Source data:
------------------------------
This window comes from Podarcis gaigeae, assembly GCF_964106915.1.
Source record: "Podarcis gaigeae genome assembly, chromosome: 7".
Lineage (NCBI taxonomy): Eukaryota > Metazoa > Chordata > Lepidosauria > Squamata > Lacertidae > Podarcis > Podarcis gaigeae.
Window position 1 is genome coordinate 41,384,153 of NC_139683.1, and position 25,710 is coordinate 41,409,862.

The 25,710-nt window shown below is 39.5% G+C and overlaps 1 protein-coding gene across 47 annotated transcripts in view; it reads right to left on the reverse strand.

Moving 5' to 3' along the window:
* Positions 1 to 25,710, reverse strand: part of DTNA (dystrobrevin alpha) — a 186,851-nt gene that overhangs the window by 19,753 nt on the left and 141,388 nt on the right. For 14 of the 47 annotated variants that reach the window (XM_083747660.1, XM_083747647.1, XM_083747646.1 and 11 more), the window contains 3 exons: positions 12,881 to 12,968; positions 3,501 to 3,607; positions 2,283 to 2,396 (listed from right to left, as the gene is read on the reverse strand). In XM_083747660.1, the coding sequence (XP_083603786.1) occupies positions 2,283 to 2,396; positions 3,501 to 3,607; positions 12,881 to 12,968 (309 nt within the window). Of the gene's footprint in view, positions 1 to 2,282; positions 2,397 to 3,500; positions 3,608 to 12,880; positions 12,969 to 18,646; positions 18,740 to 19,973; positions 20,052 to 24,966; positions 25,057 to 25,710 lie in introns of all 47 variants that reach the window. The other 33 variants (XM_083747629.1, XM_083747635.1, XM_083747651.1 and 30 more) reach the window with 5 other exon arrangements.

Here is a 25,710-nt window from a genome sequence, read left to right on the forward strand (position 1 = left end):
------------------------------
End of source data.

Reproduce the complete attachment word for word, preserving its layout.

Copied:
This window comes from Podarcis gaigeae, assembly GCF_964106915.1.
Source record: "Podarcis gaigeae genome assembly, chromosome: 7".
Lineage (NCBI taxonomy): Eukaryota > Metazoa > Chordata > Lepidosauria > Squamata > Lacertidae > Podarcis > Podarcis gaigeae.
Window position 1 is genome coordinate 41,384,153 of NC_139683.1, and position 25,710 is coordinate 41,409,862.

The 25,710-nt window shown below is 39.5% G+C and overlaps 1 protein-coding gene across 47 annotated transcripts in view; it reads right to left on the reverse strand.

Moving 5' to 3' along the window:
* Positions 1 to 25,710, reverse strand: part of DTNA (dystrobrevin alpha) — a 186,851-nt gene that overhangs the window by 19,753 nt on the left and 141,388 nt on the right. For 14 of the 47 annotated variants that reach the window (XM_083747660.1, XM_083747647.1, XM_083747646.1 and 11 more), the window contains 3 exons: positions 12,881 to 12,968; positions 3,501 to 3,607; positions 2,283 to 2,396 (listed from right to left, as the gene is read on the reverse strand). In XM_083747660.1, the coding sequence (XP_083603786.1) occupies positions 2,283 to 2,396; positions 3,501 to 3,607; positions 12,881 to 12,968 (309 nt within the window). Of the gene's footprint in view, positions 1 to 2,282; positions 2,397 to 3,500; positions 3,608 to 12,880; positions 12,969 to 18,646; positions 18,740 to 19,973; positions 20,052 to 24,966; positions 25,057 to 25,710 lie in introns of all 47 variants that reach the window. The other 33 variants (XM_083747629.1, XM_083747635.1, XM_083747651.1 and 30 more) reach the window with 5 other exon arrangements.

Here is a 25,710-nt window from a genome sequence, read left to right on the forward strand (position 1 = left end):